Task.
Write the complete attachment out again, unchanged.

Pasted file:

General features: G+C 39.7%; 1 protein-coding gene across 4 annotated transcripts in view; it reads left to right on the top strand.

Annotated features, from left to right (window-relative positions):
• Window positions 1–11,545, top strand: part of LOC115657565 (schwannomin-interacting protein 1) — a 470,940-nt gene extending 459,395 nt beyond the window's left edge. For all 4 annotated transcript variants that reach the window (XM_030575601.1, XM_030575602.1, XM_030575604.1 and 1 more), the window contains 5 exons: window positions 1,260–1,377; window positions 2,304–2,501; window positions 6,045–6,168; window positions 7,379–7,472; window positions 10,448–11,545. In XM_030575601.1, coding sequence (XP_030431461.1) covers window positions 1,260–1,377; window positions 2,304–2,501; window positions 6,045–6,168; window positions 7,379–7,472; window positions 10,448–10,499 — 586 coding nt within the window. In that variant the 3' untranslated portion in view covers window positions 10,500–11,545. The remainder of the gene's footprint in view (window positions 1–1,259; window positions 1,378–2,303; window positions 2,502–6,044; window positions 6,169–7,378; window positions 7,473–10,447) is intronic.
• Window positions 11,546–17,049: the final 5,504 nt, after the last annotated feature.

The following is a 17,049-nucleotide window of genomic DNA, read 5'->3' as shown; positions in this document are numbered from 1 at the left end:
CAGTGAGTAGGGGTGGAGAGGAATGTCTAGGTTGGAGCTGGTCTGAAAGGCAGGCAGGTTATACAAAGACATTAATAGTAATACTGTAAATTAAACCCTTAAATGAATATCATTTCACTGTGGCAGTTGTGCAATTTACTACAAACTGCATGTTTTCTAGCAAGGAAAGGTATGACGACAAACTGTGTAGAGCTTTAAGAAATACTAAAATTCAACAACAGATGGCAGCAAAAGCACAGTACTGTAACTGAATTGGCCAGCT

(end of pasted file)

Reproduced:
General features: G+C 39.7%; 1 protein-coding gene across 4 annotated transcripts in view; it reads left to right on the top strand.

Annotated features, from left to right (window-relative positions):
• Window positions 1–11,545, top strand: part of LOC115657565 (schwannomin-interacting protein 1) — a 470,940-nt gene extending 459,395 nt beyond the window's left edge. For all 4 annotated transcript variants that reach the window (XM_030575601.1, XM_030575602.1, XM_030575604.1 and 1 more), the window contains 5 exons: window positions 1,260–1,377; window positions 2,304–2,501; window positions 6,045–6,168; window positions 7,379–7,472; window positions 10,448–11,545. In XM_030575601.1, coding sequence (XP_030431461.1) covers window positions 1,260–1,377; window positions 2,304–2,501; window positions 6,045–6,168; window positions 7,379–7,472; window positions 10,448–10,499 — 586 coding nt within the window. In that variant the 3' untranslated portion in view covers window positions 10,500–11,545. The remainder of the gene's footprint in view (window positions 1–1,259; window positions 1,378–2,303; window positions 2,502–6,044; window positions 6,169–7,378; window positions 7,473–10,447) is intronic.
• Window positions 11,546–17,049: the final 5,504 nt, after the last annotated feature.

The following is a 17,049-nucleotide window of genomic DNA, read 5'->3' as shown; positions in this document are numbered from 1 at the left end:
CAGTGAGTAGGGGTGGAGAGGAATGTCTAGGTTGGAGCTGGTCTGAAAGGCAGGCAGGTTATACAAAGACATTAATAGTAATACTGTAAATTAAACCCTTAAATGAATATCATTTCACTGTGGCAGTTGTGCAATTTACTACAAACTGCATGTTTTCTAGCAAGGAAAGGTATGACGACAAACTGTGTAGAGCTTTAAGAAATACTAAAATTCAACAACAGATGGCAGCAAAAGCACAGTACTGTAACTGAATTGGCCAGCT